The Hebrew Monarchy
Saul's transgression was, in his eyes, an insignificant affair, and yet it cost him his throne, his happiness, his life!
The first apartment was, allowing eighteen inches to the cubit, sixty feet long, thirty feet wide and forty-five feet (?) high. The second apartment was thirty feet long, thirty feet wide, and thirty feet high ( 1 Kings 6:2-20 ; 2 Chronicles 3:3-8 ). The furniture of the temple consisted of, in the court,
in the first apartment,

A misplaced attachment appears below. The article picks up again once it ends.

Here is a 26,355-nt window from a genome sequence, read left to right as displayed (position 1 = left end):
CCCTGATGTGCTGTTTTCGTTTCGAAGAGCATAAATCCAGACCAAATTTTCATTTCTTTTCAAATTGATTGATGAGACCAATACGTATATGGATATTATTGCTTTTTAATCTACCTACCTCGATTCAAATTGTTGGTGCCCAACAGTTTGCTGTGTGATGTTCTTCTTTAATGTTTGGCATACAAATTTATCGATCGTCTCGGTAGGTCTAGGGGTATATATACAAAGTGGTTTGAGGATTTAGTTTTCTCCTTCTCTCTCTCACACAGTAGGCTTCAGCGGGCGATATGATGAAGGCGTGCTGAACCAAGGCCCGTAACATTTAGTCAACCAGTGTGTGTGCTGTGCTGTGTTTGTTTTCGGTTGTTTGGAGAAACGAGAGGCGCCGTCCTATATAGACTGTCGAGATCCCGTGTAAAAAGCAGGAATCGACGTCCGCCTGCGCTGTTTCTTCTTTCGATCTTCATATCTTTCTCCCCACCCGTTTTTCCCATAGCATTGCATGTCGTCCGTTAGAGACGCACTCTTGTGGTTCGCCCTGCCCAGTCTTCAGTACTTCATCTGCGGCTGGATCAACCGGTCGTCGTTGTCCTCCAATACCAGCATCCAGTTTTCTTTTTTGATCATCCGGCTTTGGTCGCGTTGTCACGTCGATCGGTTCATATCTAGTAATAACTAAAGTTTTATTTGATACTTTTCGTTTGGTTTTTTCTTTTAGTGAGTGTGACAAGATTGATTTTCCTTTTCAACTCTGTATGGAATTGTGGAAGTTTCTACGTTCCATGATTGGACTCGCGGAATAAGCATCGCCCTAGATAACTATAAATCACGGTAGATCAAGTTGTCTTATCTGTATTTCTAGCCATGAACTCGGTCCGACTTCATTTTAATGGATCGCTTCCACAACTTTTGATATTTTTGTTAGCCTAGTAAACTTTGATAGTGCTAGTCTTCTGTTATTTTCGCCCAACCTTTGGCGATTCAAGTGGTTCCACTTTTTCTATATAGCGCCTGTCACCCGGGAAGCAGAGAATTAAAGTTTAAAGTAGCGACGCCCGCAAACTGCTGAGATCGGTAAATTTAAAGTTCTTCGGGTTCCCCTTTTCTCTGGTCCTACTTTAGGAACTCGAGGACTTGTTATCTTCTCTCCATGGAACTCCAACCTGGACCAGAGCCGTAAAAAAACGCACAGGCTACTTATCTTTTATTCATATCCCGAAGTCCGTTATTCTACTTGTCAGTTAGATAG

in the oracle, the ark of the covenant overshadowed by the wings of the cherubim ( 1 Kings 6:23-30 ; 2 Chronicles 3:11-13 ). The house was beautiful and glorious in all its appointments ( 2 Chronicles 3:14-17 ). After the completion of the temple, the ark of the covenant, constructed at Mount Sinai, was placed in the most holy place, and the staves were taken out, indicating that the days of its pilgrimage were past, and the Lord filled the house with His glory ( 1 Kings 8:1-11 ; 2 Chronicles 5:1-9 ). At the time the ark was placed in the temple there was nothing in it save the two tables placed there by Moses ( 2 Chronicles 5:10 ). Solomon officiated at the dedication of the temple, and the chief point of his prayer was that the Lord should always hear His people when they turned their faces in prayer toward His holy house ( 1 Kings 8:12-61 ; 2 Chronicles 6:1-7:11 ). A vast number of sacrifices were presented to the Lord, and the people rejoiced in His presence ( 1 Kings 8:62-66 ). The Lord appeared to Solomon during the erection of the temple and promised him that on condition of obedience He would dwell among the children of Israel and not forsake them ( 1 Kings 6:11-13 ). He appeared to him after the dedication of the house and assured him that He had heard his prayer, and that He had hallowed the house and would watch over it perpetually. He also promised the king to perpetuate and establish his throne if he would obey Him, and threatened to send terrible calamities on Israel if the people should depart from His law ( 1 Kings 9:10 ).